As the COVID-19 virus spread around the globe and severely impacted the global-supply chain of vital medical equipment for healthcare professionals, HP’s 3D manufacturing lab in Barcelona, Spain started getting urgent requests from the medical community.
On March 23, Juan Angel Muñoz López, a nursing supervisor at Príncipe de Asturias Hospital in Alcalá de Henares, outside of Madrid, the epicenter of Spain’s coronavirus pandemic, sent an email to Barcelona’s 3D Printing and Digital Manufacturing Center of Excellence. The email made its way to Clara Remacha Corbalán, an advanced technical consultant and HP’s applications lead to COVID-19 response who recalls, “[Muñoz] told us they had already reached the point where they have to decide who lives and who doesn’t; they don’t have enough respirators for everyone.” The hospital’s ICU nursing staff had designed a part that could connect multiple standard elements to create a CPAP device, which can help increase patients’ blood oxygen levels above 90%, avoiding the need for a ventilator. But they had no way to produce it.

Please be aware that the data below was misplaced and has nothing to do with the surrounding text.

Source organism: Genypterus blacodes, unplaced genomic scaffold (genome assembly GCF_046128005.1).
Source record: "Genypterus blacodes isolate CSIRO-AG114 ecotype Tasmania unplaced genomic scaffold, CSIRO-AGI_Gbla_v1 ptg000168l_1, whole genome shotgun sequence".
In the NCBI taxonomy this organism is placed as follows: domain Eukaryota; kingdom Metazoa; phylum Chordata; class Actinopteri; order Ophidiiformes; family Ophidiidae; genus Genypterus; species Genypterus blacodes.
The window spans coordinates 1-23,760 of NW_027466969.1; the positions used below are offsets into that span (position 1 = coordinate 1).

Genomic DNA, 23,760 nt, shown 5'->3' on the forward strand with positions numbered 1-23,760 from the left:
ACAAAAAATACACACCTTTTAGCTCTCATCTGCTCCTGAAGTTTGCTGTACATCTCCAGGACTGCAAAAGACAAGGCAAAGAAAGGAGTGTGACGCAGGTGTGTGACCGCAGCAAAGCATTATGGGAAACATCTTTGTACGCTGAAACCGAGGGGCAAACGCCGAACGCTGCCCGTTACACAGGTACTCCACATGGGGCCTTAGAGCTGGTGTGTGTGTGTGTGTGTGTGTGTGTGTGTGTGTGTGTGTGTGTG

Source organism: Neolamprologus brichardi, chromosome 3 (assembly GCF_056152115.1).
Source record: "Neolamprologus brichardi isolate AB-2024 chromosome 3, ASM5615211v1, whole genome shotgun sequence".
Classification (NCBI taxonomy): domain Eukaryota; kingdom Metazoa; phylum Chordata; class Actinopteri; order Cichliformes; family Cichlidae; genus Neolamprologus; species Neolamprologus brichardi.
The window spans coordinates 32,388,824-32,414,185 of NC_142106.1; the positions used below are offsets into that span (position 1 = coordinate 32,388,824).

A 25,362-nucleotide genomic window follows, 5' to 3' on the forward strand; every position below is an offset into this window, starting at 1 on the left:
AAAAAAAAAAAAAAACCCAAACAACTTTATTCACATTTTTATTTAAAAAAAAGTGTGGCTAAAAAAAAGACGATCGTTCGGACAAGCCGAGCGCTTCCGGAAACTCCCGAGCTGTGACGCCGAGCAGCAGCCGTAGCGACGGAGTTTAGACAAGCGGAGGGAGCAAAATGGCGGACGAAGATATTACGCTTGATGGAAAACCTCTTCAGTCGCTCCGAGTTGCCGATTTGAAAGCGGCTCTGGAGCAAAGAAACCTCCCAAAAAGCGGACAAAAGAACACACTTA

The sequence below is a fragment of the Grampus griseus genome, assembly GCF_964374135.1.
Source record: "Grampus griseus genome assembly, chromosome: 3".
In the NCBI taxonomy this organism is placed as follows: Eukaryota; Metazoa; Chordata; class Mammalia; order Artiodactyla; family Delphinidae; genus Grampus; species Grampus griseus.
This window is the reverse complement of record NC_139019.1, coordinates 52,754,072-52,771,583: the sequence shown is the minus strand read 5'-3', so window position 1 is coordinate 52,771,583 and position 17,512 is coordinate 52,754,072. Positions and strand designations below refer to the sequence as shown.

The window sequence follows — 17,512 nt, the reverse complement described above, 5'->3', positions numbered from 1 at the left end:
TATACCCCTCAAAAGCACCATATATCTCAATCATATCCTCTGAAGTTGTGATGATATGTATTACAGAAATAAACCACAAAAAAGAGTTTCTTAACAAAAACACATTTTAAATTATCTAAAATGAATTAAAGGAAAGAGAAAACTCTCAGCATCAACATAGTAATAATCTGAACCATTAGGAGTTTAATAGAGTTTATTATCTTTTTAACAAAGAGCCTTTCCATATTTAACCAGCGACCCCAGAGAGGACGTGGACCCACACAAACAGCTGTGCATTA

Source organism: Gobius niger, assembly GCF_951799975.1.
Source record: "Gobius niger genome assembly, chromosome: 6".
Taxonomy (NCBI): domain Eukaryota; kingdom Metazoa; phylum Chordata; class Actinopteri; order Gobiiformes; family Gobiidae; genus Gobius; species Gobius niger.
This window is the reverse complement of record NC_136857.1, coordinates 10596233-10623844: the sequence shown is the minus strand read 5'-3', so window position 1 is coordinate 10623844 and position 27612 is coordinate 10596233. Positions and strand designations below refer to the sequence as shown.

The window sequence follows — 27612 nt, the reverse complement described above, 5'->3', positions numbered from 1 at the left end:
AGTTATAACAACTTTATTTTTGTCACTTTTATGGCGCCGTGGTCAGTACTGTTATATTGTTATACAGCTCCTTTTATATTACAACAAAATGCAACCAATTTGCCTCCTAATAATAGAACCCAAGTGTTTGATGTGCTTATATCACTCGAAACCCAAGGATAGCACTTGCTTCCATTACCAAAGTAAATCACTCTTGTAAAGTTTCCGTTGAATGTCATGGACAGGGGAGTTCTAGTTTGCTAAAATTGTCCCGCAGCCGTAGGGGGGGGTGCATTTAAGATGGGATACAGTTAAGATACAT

The HP team recognized the need to act fast. “Within two days [of receiving the message] we had evaluated the design, printed them, and sent them to the hospital for validation,” says Remacha. “We had a dedicated person calling the agency [Agencia Española de Medicamentos y Productos Sanitarios, or AEMPS, similar to the FDA in the US] every morning and every afternoon asking what additional documentation was needed.” At the same time, they were meeting with the Spanish government every two or three days to push for approval of the device.